The new president of Australia’s peak AIDS body has called for a renewal of balance to the HIV partnership that has seen the community’s input “diminished”.
Dr Graham Brown takes over from outgoing AFAO president Ian Rankin, and comes from a background in public health education at Curtin University and the Western Australian AIDS Council.
He’ll be joined at the table by another new face, Health Minister Nicola Roxon, allowing AFAO to reintroduce ideas knocked back under the Howard Government.
A key issue will be restoring the balance between government, community and research in the HIV partnership, the unique Australian solution that became globally recognised as best practice.
“The community sector voice at different levels of the partnership has certainly decreased over successive national strategies and Federal-level policies,” Brown said.
“It’s one of those items worth putting back on the table.”
The AIDS councils and organisations that make up the Federation will now examine what other policies need reintroducing.
In Brown’s home state of WA, gay men make up just under half of HIV infections – a very different situation from Sydney where infection rates are stable, but where more than 90 percent are gay men.
Brown said it was his job to understand those state differences and engage with them to keep the response nationally focused.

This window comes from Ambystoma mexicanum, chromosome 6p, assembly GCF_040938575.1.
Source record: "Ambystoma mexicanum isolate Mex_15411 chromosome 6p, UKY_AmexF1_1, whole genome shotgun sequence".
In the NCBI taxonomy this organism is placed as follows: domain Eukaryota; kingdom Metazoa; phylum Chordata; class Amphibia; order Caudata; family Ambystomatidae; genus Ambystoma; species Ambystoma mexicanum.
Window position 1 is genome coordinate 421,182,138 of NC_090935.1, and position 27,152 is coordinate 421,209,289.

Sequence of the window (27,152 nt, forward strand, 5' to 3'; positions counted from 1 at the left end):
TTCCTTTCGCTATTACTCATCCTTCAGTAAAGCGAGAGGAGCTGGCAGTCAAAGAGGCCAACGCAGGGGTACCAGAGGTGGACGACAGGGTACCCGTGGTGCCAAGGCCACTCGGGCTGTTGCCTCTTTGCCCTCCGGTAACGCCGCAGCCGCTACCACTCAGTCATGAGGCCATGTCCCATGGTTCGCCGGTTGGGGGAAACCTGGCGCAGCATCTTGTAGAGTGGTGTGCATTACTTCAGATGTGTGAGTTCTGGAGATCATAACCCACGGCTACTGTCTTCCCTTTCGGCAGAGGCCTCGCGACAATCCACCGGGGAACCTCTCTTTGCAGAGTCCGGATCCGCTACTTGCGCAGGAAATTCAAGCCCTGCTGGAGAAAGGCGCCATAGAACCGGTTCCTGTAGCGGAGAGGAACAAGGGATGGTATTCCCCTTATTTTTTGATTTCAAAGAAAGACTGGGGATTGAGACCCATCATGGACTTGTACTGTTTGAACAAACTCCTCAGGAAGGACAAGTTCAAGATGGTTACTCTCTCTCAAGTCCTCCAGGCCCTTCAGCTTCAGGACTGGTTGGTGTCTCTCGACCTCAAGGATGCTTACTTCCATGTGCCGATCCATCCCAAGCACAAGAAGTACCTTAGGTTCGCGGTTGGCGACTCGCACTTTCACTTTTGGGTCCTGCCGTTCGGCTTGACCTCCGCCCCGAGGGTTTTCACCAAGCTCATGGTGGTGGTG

“Every state has quite a different experience of the epidemic. There would be the same challenge if the person was from NSW, would the position be too Sydney-centric?” he said.
“Great success in NSW has an impact on every other state; just as the success and challenges in every other state has an impact on NSW.”
The diversifying of the epidemic was the biggest challenge over the coming years, Brown said, as strategies that worked for gay men or injecting drug users may not work in new communities of concern such as indigenous or young people.
“My fear is that we’ll have the same amount of funding, the same needs, but split across several communities,” he said.
While AFAO’s role is to work with all the communities affected by HIV, most of its member AIDS councils have transformed into gay and lesbian community health bodies, and created the GLBT Health Alliance.
“We’re going to get better outcomes reducing HIV when working with a strong, healthy community generally. In that sense, it’s appropriate for AFAO to be supporting initiatives like the GLBT Health Alliance,” Brown said.
“AFAO’s role comes back to the HIV partnership. Also, AFAO works with a broader range of communities.”

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